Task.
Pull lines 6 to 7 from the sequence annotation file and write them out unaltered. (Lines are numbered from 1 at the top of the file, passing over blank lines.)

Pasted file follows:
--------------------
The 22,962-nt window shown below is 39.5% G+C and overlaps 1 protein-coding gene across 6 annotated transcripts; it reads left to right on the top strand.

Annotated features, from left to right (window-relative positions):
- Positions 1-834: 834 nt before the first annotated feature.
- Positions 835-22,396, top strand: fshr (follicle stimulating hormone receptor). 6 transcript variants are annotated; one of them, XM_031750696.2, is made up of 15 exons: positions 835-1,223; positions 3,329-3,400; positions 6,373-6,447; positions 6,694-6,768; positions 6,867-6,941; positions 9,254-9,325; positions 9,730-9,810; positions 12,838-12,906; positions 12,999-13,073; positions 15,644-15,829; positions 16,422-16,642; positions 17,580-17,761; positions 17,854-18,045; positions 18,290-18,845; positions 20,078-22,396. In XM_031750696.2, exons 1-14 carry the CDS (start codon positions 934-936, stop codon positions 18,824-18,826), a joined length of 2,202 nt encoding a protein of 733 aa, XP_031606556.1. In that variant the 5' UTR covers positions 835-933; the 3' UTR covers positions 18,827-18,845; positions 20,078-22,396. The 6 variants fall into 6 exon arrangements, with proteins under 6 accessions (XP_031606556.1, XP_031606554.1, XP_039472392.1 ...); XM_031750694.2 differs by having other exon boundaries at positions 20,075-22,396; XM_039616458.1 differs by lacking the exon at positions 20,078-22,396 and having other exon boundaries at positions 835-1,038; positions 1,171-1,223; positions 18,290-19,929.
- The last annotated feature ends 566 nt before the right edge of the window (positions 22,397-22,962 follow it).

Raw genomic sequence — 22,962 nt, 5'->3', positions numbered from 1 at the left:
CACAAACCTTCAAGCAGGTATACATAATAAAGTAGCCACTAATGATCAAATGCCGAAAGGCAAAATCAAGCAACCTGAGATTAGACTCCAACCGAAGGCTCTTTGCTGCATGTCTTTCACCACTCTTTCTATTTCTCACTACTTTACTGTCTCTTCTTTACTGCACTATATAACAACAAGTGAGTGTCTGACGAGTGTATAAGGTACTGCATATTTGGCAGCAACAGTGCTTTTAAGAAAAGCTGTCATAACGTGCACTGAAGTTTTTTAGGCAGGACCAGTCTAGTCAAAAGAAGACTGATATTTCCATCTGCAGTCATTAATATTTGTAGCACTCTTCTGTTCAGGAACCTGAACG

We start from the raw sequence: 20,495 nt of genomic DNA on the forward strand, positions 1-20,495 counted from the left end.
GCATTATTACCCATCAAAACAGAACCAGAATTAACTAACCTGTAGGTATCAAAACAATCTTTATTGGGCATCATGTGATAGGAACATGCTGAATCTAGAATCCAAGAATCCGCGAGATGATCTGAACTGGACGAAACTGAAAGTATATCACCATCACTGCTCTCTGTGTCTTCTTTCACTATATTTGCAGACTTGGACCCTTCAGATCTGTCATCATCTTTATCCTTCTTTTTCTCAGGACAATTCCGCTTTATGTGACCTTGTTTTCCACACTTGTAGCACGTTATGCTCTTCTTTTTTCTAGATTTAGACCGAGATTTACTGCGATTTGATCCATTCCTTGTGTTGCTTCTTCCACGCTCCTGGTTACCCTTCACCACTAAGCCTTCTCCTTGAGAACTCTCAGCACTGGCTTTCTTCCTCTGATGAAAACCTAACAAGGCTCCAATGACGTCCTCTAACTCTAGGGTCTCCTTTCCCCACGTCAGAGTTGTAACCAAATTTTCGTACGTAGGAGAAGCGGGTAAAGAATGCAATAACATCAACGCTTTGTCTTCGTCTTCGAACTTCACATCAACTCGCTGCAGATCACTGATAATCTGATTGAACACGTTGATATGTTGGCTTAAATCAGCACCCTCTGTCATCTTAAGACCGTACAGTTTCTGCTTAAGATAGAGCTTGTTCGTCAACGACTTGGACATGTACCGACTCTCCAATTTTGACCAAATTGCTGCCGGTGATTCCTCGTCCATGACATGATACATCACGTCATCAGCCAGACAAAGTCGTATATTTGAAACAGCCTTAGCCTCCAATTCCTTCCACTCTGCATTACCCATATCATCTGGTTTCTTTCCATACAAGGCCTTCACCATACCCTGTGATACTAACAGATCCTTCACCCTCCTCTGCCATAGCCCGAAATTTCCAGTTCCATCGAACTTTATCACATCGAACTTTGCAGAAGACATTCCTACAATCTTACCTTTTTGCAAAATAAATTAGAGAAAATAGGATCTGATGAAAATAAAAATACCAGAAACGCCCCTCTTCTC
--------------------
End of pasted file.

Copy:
Raw genomic sequence — 22,962 nt, 5'->3', positions numbered from 1 at the left:
CACAAACCTTCAAGCAGGTATACATAATAAAGTAGCCACTAATGATCAAATGCCGAAAGGCAAAATCAAGCAACCTGAGATTAGACTCCAACCGAAGGCTCTTTGCTGCATGTCTTTCACCACTCTTTCTATTTCTCACTACTTTACTGTCTCTTCTTTACTGCACTATATAACAACAAGTGAGTGTCTGACGAGTGTATAAGGTACTGCATATTTGGCAGCAACAGTGCTTTTAAGAAAAGCTGTCATAACGTGCACTGAAGTTTTTTAGGCAGGACCAGTCTAGTCAAAAGAAGACTGATATTTCCATCTGCAGTCATTAATATTTGTAGCACTCTTCTGTTCAGGAACCTGAACG